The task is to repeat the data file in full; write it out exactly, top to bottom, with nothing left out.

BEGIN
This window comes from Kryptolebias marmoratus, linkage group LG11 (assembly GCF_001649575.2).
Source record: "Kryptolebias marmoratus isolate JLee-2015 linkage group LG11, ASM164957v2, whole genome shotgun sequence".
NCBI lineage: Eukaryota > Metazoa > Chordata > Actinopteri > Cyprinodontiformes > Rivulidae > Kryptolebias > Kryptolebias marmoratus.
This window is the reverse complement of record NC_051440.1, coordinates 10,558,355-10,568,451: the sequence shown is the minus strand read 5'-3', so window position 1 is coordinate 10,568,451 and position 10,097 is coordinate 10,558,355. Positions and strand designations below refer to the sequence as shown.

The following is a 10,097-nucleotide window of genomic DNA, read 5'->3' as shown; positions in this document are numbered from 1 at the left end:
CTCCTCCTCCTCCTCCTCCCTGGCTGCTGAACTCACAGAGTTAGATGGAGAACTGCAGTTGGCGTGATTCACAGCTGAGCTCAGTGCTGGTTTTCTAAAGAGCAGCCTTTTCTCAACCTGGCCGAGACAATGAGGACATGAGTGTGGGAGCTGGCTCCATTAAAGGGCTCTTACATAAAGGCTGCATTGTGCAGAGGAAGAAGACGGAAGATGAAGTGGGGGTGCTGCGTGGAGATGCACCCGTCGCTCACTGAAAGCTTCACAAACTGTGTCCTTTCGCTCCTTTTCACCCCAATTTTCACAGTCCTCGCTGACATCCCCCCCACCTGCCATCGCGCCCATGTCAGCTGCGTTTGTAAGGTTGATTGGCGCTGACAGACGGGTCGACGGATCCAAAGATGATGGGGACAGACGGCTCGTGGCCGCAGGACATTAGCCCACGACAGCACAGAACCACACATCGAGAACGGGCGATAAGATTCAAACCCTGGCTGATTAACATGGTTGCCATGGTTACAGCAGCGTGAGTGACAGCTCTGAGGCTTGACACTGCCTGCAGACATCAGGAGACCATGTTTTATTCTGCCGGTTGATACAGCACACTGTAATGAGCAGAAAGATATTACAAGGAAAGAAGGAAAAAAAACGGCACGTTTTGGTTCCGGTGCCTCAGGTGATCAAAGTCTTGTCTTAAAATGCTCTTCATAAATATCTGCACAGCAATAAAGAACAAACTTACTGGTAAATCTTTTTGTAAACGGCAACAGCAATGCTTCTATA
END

This window comes from Kryptolebias marmoratus, linkage group LG11 (assembly GCF_001649575.2).
Source record: "Kryptolebias marmoratus isolate JLee-2015 linkage group LG11, ASM164957v2, whole genome shotgun sequence".
NCBI lineage: Eukaryota > Metazoa > Chordata > Actinopteri > Cyprinodontiformes > Rivulidae > Kryptolebias > Kryptolebias marmoratus.
This window is the reverse complement of record NC_051440.1, coordinates 10,558,355-10,568,451: the sequence shown is the minus strand read 5'-3', so window position 1 is coordinate 10,568,451 and position 10,097 is coordinate 10,558,355. Positions and strand designations below refer to the sequence as shown.

The following is a 10,097-nucleotide window of genomic DNA, read 5'->3' as shown; positions in this document are numbered from 1 at the left end:
CTCCTCCTCCTCCTCCTCCCTGGCTGCTGAACTCACAGAGTTAGATGGAGAACTGCAGTTGGCGTGATTCACAGCTGAGCTCAGTGCTGGTTTTCTAAAGAGCAGCCTTTTCTCAACCTGGCCGAGACAATGAGGACATGAGTGTGGGAGCTGGCTCCATTAAAGGGCTCTTACATAAAGGCTGCATTGTGCAGAGGAAGAAGACGGAAGATGAAGTGGGGGTGCTGCGTGGAGATGCACCCGTCGCTCACTGAAAGCTTCACAAACTGTGTCCTTTCGCTCCTTTTCACCCCAATTTTCACAGTCCTCGCTGACATCCCCCCCACCTGCCATCGCGCCCATGTCAGCTGCGTTTGTAAGGTTGATTGGCGCTGACAGACGGGTCGACGGATCCAAAGATGATGGGGACAGACGGCTCGTGGCCGCAGGACATTAGCCCACGACAGCACAGAACCACACATCGAGAACGGGCGATAAGATTCAAACCCTGGCTGATTAACATGGTTGCCATGGTTACAGCAGCGTGAGTGACAGCTCTGAGGCTTGACACTGCCTGCAGACATCAGGAGACCATGTTTTATTCTGCCGGTTGATACAGCACACTGTAATGAGCAGAAAGATATTACAAGGAAAGAAGGAAAAAAAACGGCACGTTTTGGTTCCGGTGCCTCAGGTGATCAAAGTCTTGTCTTAAAATGCTCTTCATAAATATCTGCACAGCAATAAAGAACAAACTTACTGGTAAATCTTTTTGTAAACGGCAACAGCAATGCTTCTATA